We think it depends on what you expect and which room you take as to how well you will or will not enjoy this hotel. We spent two nights at the beginning of the Spring Pilgrimage. First we perused the consolidators online for rates then called the hotel directly and found they offered the best price. Upon arrival we looked at several rooms that were not appealing. More than two guests per room can be a problem as there are few if any rooms with two queen beds.
We finally decided on a 7th floor "suite" with three small balconies, and a fine view of the river, This room had a king bed, wetbbar , dining area and small sitting room with a pull-out bed. The king bed was adequate after removing the spread and pillows in matching shams. The pull-out bed was not at all adequate, but perhaps a roll-away cot could accomodate a small person or child. The room had two very tight bathrooms and they, like the entire property are quite dated but adequate even if the water never got steaming hot. Daytime temperatures were in the lower 80's and the rather loud a/c was cold. I imagine this room would get very hot in the summer months due to it's southwestern exposure. Nights were in the lower 30's and the heat worked fine. The two wall mounted flat screen televisions are connected to plenty of local and satellite stations; wifi worked well and there is also one guest computer station off the lobby and across from a small room with some exercise equipment.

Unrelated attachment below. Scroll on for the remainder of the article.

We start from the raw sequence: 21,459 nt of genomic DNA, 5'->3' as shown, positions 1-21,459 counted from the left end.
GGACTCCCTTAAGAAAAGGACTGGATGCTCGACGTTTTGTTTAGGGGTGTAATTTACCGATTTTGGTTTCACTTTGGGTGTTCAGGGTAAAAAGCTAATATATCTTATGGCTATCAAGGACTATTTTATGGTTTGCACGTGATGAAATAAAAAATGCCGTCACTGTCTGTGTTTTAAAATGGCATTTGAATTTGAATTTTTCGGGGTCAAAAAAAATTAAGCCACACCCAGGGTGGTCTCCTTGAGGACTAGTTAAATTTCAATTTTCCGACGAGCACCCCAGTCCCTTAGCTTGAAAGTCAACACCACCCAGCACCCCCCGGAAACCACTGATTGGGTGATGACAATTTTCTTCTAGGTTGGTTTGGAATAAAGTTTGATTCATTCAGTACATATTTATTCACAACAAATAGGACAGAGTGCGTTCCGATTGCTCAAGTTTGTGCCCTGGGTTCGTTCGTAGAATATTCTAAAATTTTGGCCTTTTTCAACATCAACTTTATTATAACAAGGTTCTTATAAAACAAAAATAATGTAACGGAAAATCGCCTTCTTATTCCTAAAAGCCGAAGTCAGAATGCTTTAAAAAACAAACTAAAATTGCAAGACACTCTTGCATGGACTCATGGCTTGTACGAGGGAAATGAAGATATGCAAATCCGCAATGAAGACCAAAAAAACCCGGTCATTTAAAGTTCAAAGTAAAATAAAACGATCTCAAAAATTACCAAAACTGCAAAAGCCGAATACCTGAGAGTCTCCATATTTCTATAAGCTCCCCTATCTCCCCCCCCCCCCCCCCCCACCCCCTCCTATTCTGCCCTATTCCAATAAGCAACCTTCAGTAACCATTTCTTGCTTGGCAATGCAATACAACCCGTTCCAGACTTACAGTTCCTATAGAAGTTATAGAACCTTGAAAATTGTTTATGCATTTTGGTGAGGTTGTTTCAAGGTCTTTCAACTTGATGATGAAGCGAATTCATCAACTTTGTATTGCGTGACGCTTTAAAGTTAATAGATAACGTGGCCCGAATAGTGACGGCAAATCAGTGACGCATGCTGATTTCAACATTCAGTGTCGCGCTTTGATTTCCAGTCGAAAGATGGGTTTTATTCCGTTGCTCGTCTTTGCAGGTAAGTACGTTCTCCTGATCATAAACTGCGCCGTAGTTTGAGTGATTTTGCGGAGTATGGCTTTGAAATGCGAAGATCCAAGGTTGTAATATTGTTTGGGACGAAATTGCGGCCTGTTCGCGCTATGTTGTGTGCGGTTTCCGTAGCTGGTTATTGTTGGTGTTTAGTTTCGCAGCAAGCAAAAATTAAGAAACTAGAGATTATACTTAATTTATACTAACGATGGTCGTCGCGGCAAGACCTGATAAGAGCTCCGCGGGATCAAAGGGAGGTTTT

Although we visited during the pilgrimage, there were few guests and we were able to utilize the precarious and limited parking just out the hotel's back door. There is no doorman, so the hotel is accessed at night using your room's keyless entry card.
There are lovely appointments in the common areas of this hotel that no other local property can offer; mostly on the first floor. There are two restaurants and a bar. A patio with palmettos and gas lamps around small gas-fired fountain on the wall. The grand player piano in the lobby plays jazz music in the evenings. The furnishings are a mix of antique and reproduction from different periods and decorated with large scale paintings, statues, bronzes and flowing draperies.
During the week, or at least the Tuesday and Wednesdays we stayed at the Eola, the hotel was operated with minimal staff. We only saw one waitress, one bar tender, one receptionist and a couple of maids. Be prepared to carry your own luggage.
Our clear caution to travelers considering this property is with regard to houskeeping and maintainence. This is a very old place and quite large for a town like Natchez. The maintainence issues faced by the management must be enormous. We are very happy that the Eola is still open to overnight guests with most services available. We paid $125 a night for our big room with supurb views. Besides bed and breakfast outfits there are other alternatives we considered. The Natchez Grand is a much newer hotel that just can't compare to the gaudy grandeur of the Eola, and other travelers mentioned that it felt more like a Super 8 and that they were nickle and dimed to death. There is also a Hampton Inn up the way that apparently offeres the typical Hampton Inn experience.
In Natchez, a stay at the charming old Eola is in keeping with the historic ambience of the town and era,. We recommend a stroll through the lobby and a drink on the patio if you're not lucky enough to find a room to suit.
Thanks, Anthony at the front desk, for getting us into room #720!
This review is the subjective opinion of a TripAdvisor member and not of TripAdvisor LLC.